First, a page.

* Global supply calendar weighs
* German investor sentiment index rises to four-year high
* Retail sales, consumer price, home sales data due on Wednesday
NEW YORK, Nov 19 (Reuters) - U.S. Treasury debt prices slipped on Tuesday, pressured by a large global supply calendar and a rise in a German investor sentiment index.
German analyst and investor sentiment beat expectations in November, rising to its highest in four years, helped by a slightly improved economic outlook for the euro zone, a survey showed on Tuesday.
"A somewhat heavy global supply calendar of about $18 billion and slightly better ZEW surveys have Treasuries and bunds very slightly on the defensive entering the New York session," said John Briggs, U.S. rates strategist at RBS Securities in Stamford, Connecticut.
The U.S. third-quarter employment cost index showed that U.S. labor costs rose just 0.4 percent in the third quarter, data that argued for stimulative monetary policy.
An event of keen interest to the market, Federal Reserve Chairman Ben Bernanke's speech to the National Economics Club, is scheduled for this evening at 7 p.m. EST (midnight GMT).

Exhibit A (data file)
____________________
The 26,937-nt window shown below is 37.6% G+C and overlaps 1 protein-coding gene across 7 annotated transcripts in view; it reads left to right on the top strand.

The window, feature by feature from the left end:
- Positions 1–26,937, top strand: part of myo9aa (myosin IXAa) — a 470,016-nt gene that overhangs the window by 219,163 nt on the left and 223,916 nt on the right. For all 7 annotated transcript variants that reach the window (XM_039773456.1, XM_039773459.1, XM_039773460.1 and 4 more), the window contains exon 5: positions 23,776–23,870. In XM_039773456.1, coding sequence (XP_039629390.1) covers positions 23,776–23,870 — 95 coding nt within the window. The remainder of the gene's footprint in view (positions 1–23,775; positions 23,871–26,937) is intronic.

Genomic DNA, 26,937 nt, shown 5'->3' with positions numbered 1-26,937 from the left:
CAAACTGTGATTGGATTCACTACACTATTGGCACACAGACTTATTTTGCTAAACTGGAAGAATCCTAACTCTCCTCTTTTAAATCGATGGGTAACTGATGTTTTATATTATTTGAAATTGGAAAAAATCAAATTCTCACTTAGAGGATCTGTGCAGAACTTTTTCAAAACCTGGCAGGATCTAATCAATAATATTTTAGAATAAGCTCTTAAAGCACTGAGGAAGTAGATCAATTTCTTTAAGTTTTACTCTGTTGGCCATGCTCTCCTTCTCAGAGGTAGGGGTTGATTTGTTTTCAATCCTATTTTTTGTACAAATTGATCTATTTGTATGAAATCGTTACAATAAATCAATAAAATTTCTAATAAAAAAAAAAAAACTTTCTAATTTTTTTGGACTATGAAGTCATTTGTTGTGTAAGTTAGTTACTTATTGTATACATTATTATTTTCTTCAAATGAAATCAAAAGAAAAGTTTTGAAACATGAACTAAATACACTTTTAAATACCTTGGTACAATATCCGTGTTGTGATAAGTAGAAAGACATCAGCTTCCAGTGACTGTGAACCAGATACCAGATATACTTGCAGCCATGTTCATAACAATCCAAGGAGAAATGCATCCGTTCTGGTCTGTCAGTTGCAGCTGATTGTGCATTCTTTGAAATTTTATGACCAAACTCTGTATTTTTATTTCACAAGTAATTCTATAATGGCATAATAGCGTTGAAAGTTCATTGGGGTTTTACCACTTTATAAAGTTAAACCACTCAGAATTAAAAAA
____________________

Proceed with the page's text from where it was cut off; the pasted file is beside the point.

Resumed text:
"The subject of the speech is communication and monetary policy so there is plenty of room for Bernanke to deliver market moving comments," Briggs said.
Still, "I'd expect further reinforcement of low for a long time," Briggs added, referring to interest rates.
The benchmark 10-year Treasury note fell 8/32, its yield rising to 2.70 percent.
"Major resistance lines up at 2.45 percent, our target for the bullish correction," Briggs said. If support is taken out at 2.75 percent, the next support lines up at 3.00 percent, he said. "Daily momentum is now bullish."
Daniel Heckman, senior fixed income strategist at U.S. Bank Wealth Management in Kansas City, Missouri said yields had very little downside.
"Economic data has been a little bit of a mix. The door is still open for tapering to occur," he said, referring to the possibility that the Fed could trim its purchases of Treasuries and mortgage-backed securities as soon as December.
Wednesday is the first day of the week offering a basket of fresh economic data. Figures on October retail sales, consumer prices, and home sales are due that day.
The 30-year bond slipped 12/32 in price. Its yield rose to 3.78 percent.